SCOTTISH NATIONAL GALLERY OF MODERN ART
75 Belford Rd,
Edinburgh EH4 3DR
Tel : 0131 624 6200
Opened daily, 10am to 5pm (until 6pm during August)
Closed 25 / 25 December
1 Jan (From 12 noon}
The National Gallery lies to the west of Edinburgh's City Centre, on Belford Road and is set in extensive parkland. The Gallery was first opened in 1960 at Inverleith House in the Royal Botanic Garden and moved to its present site in 1984.
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The building was designed by William Burn in the 1820s and has bright, spacious rooms with its grounds providing an ideal setting for sculptures by Tony Cragg, Barbara Hepworth, Henry Moore and Rachel Whiteread among others.
When the Scottish National Gallery of Modern Art opened in 1960, it inherited a small number of 20th century works from the National Gallery of Scotland, but the majority of the collection has been acquired over the last forty years. The collection now has over 5,000 items with everything from paintings, bronzes and works on paper, to kinetic sculpture and video installations.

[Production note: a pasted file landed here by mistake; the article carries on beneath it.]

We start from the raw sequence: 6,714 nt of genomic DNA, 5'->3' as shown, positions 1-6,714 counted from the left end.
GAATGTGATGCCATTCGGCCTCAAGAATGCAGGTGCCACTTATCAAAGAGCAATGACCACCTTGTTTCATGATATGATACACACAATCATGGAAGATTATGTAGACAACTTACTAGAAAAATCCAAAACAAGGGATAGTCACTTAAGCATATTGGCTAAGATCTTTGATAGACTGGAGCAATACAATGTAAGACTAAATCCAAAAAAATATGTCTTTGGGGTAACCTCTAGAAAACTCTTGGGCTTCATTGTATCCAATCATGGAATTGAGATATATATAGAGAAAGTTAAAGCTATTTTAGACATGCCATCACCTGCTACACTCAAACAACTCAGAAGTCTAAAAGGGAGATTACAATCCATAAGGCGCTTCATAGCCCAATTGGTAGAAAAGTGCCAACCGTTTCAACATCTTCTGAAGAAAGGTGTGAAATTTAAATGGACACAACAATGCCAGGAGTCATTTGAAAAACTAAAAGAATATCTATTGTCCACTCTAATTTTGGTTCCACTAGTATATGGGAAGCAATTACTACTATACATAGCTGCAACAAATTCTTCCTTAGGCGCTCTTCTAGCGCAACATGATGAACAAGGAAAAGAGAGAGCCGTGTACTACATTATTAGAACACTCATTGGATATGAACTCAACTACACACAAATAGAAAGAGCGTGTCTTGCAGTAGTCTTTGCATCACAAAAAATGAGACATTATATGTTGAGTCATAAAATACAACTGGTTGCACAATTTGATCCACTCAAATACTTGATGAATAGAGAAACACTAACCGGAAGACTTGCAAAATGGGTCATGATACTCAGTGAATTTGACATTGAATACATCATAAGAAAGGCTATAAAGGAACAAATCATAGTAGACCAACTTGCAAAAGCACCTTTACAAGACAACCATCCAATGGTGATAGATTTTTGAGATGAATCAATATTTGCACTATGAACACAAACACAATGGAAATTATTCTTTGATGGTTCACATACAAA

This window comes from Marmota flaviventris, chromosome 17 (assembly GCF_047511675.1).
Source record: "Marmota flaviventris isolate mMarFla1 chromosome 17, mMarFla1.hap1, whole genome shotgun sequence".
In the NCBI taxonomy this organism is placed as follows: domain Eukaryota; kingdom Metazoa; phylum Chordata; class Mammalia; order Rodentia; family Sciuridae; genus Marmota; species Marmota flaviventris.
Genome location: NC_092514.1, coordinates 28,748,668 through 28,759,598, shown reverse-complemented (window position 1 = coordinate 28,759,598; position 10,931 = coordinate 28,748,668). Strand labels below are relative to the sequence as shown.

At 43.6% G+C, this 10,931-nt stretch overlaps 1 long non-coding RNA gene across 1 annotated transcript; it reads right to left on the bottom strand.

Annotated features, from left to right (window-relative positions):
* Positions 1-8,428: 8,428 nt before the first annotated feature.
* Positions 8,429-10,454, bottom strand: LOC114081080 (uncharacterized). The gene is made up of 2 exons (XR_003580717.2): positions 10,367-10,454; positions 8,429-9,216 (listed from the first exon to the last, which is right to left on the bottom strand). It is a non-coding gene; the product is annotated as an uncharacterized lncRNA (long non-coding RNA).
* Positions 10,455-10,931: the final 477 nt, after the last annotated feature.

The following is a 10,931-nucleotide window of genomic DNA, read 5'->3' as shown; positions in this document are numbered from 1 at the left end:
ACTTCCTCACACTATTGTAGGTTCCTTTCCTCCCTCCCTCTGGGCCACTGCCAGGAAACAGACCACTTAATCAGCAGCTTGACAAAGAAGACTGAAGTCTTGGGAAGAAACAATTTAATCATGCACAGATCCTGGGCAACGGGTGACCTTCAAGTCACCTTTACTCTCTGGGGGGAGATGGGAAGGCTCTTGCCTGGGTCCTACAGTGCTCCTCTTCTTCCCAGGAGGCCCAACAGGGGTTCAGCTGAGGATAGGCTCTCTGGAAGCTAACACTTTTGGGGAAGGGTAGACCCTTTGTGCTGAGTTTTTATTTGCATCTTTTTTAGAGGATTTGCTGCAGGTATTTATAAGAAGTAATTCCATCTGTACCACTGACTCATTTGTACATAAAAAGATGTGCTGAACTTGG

There are works from post-war greats like Morandi, Bacon, Hockney, Lichtenstein, Warhol, Moore and Freud. 20th century Scottish art is well represented, with works from Mackintosh, Gillies, Maxwell, Eardley, Philipson, Davie, Bellany, Currie and Howson. More recent works by younger Scots such as Christine Borland and Douglas Gordon are also included.
Since space permits only a portion of the collection to be displayed at any one time, works are shown on a rotating basis. Exhibitions are also held throughout the year. The Gallery's collection of works on paper is held in the Print Room, which is open by appointment. The gallery can be hired for a variety of corporate functions.
The Scottish National Gallery of Modern Art and the Dean Gallery can be reached by an attractive riverside walkway following the Water of Leith. Visitors can join the walkway at Stockbridge, near the centre of Edinburgh, or at Roseburn to the west of the city centre.